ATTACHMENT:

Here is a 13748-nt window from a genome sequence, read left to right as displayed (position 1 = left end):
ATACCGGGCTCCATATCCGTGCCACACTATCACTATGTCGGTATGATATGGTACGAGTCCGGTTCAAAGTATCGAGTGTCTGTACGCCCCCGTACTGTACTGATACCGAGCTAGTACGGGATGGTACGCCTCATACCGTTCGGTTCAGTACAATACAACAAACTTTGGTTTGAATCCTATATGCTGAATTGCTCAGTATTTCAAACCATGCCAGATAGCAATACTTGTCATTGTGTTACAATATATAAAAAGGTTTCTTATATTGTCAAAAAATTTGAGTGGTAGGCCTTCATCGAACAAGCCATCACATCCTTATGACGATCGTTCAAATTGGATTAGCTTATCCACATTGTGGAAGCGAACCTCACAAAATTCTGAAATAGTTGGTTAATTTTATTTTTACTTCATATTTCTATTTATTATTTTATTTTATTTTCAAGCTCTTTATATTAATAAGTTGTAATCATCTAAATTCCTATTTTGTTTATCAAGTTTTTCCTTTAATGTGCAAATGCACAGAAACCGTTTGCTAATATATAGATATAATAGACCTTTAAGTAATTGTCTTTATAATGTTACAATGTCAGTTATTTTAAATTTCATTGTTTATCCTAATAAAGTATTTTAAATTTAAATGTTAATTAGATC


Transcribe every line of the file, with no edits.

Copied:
Here is a 13748-nt window from a genome sequence, read left to right as displayed (position 1 = left end):
ATACCGGGCTCCATATCCGTGCCACACTATCACTATGTCGGTATGATATGGTACGAGTCCGGTTCAAAGTATCGAGTGTCTGTACGCCCCCGTACTGTACTGATACCGAGCTAGTACGGGATGGTACGCCTCATACCGTTCGGTTCAGTACAATACAACAAACTTTGGTTTGAATCCTATATGCTGAATTGCTCAGTATTTCAAACCATGCCAGATAGCAATACTTGTCATTGTGTTACAATATATAAAAAGGTTTCTTATATTGTCAAAAAATTTGAGTGGTAGGCCTTCATCGAACAAGCCATCACATCCTTATGACGATCGTTCAAATTGGATTAGCTTATCCACATTGTGGAAGCGAACCTCACAAAATTCTGAAATAGTTGGTTAATTTTATTTTTACTTCATATTTCTATTTATTATTTTATTTTATTTTCAAGCTCTTTATATTAATAAGTTGTAATCATCTAAATTCCTATTTTGTTTATCAAGTTTTTCCTTTAATGTGCAAATGCACAGAAACCGTTTGCTAATATATAGATATAATAGACCTTTAAGTAATTGTCTTTATAATGTTACAATGTCAGTTATTTTAAATTTCATTGTTTATCCTAATAAAGTATTTTAAATTTAAATGTTAATTAGATC